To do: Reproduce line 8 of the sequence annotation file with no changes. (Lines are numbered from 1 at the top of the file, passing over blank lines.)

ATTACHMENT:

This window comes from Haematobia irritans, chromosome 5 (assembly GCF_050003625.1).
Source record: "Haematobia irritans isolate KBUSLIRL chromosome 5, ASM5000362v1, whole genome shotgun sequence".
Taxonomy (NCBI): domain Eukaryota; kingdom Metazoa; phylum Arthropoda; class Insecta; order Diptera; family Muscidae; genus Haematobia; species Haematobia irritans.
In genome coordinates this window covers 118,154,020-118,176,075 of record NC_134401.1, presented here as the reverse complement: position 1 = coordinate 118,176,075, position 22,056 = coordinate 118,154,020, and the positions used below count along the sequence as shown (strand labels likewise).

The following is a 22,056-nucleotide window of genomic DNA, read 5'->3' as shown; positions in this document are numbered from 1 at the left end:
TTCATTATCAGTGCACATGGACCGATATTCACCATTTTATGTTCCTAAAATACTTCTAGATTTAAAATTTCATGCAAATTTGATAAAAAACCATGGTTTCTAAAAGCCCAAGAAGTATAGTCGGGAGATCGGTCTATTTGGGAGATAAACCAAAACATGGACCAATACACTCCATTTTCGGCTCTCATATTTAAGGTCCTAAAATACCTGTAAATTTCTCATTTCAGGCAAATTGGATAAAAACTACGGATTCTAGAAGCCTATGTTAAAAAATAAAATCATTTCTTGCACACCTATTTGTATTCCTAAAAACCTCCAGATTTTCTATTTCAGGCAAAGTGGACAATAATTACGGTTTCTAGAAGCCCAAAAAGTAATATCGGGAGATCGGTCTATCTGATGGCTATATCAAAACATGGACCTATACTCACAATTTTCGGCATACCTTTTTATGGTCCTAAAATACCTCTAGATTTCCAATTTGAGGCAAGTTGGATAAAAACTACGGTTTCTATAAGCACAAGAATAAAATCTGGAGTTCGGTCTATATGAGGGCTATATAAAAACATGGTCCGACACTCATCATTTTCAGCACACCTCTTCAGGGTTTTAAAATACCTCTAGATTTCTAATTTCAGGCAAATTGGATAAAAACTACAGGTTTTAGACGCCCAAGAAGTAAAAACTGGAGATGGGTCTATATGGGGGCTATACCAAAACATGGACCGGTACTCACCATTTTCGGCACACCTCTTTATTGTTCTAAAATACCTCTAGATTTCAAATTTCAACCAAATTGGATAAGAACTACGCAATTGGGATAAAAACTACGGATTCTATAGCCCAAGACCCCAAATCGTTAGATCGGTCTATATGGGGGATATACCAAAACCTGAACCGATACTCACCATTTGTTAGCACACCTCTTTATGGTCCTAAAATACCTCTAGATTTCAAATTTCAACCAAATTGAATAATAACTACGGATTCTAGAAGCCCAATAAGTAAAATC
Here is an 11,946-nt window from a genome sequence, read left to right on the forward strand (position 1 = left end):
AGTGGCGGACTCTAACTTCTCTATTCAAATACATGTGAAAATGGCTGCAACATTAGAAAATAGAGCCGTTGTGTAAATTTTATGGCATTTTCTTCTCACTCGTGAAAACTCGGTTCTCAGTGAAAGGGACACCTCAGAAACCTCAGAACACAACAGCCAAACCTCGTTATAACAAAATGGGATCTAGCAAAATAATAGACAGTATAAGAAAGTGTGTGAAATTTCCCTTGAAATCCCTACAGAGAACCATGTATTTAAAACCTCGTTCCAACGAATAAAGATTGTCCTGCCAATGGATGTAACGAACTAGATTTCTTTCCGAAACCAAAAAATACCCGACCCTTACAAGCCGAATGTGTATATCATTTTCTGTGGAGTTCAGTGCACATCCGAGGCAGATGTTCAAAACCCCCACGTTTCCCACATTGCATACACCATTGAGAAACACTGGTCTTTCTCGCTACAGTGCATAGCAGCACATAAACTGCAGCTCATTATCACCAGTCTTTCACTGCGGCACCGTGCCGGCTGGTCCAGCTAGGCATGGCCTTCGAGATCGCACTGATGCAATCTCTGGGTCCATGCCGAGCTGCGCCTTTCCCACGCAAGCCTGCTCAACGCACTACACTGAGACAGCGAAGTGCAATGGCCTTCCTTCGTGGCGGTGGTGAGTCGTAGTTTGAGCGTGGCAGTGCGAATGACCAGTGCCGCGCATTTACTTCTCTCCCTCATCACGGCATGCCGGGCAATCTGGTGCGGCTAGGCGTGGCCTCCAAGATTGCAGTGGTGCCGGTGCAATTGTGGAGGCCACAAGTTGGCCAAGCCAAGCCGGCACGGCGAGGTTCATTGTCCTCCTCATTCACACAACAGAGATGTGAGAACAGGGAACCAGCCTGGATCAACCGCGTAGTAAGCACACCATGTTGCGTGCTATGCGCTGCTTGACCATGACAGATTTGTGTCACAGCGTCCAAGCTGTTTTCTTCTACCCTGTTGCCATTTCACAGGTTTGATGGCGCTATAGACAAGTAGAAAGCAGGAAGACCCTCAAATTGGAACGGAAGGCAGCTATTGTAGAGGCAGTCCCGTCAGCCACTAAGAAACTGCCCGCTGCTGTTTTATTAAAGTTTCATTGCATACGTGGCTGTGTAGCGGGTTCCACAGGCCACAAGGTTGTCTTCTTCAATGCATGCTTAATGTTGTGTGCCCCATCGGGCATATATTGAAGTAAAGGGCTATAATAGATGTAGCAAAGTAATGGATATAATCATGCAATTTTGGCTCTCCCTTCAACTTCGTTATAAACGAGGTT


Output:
AGTGGCGGACTCTAACTTCTCTATTCAAATACATGTGAAAATGGCTGCAACATTAGAAAATAGAGCCGTTGTGTAAATTTTATGGCATTTTCTTCTCACTCGTGAAAACTCGGTTCTCAGTGAAAGGGACACCTCAGAAACCTCAGAACACAACAGCCAAACCTCGTTATAACAAAATGGGATCTAGCAAAATAATAGACAGTATAAGAAAGTGTGTGAAATTTCCCTTGAAATCCCTACAGAGAACCATGTATTTAAAACCTCGTTCCAACGAATAAAGATTGTCCTGCCAATGGATGTAACGAACTAGATTTCTTTCCGAAACCAAAAAATACCCGACCCTTACAAGCCGAATGTGTATATCATTTTCTGTGGAGTTCAGTGCACATCCGAGGCAGATGTTCAAAACCCCCACGTTTCCCACATTGCATACACCATTGAGAAACACTGGTCTTTCTCGCTACAGTGCATAGCAGCACATAAACTGCAGCTCATTATCACCAGTCTTTCACTGCGGCACCGTGCCGGCTGGTCCAGCTAGGCATGGCCTTCGAGATCGCACTGATGCAATCTCTGGGTCCATGCCGAGCTGCGCCTTTCCCACGCAAGCCTGCTCAACGCACTACACTGAGACAGCGAAGTGCAATGGCCTTCCTTCGTGGCGGTGGTGAGTCGTAGTTTGAGCGTGGCAGTGCGAATGACCAGTGCCGCGCATTTACTTCTCTCCCTCATCACGGCATGCCGGGCAATCTGGTGCGGCTAGGCGTGGCCTCCAAGATTGCAGTGGTGCCGGTGCAATTGTGGAGGCCACAAGTTGGCCAAGCCAAGCCGGCACGGCGAGGTTCATTGTCCTCCTCATTCACACAACAGAGATGTGAGAACAGGGAACCAGCCTGGATCAACCGCGTAGTAAGCACACCATGTTGCGTGCTATGCGCTGCTTGACCATGACAGATTTGTGTCACAGCGTCCAAGCTGTTTTCTTCTACCCTGTTGCCATTTCACAGGTTTGATGGCGCTATAGACAAGTAGAAAGCAGGAAGACCCTCAAATTGGAACGGAAGGCAGCTATTGTAGAGGCAGTCCCGTCAGCCACTAAGAAACTGCCCGCTGCTGTTTTATTAAAGTTTCATTGCATACGTGGCTGTGTAGCGGGTTCCACAGGCCACAAGGTTGTCTTCTTCAATGCATGCTTAATGTTGTGTGCCCCATCGGGCATATATTGAAGTAAAGGGCTATAATAGATGTAGCAAAGTAATGGATATAATCATGCAATTTTGGCTCTCCCTTCAACTTCGTTATAAACGAGGTT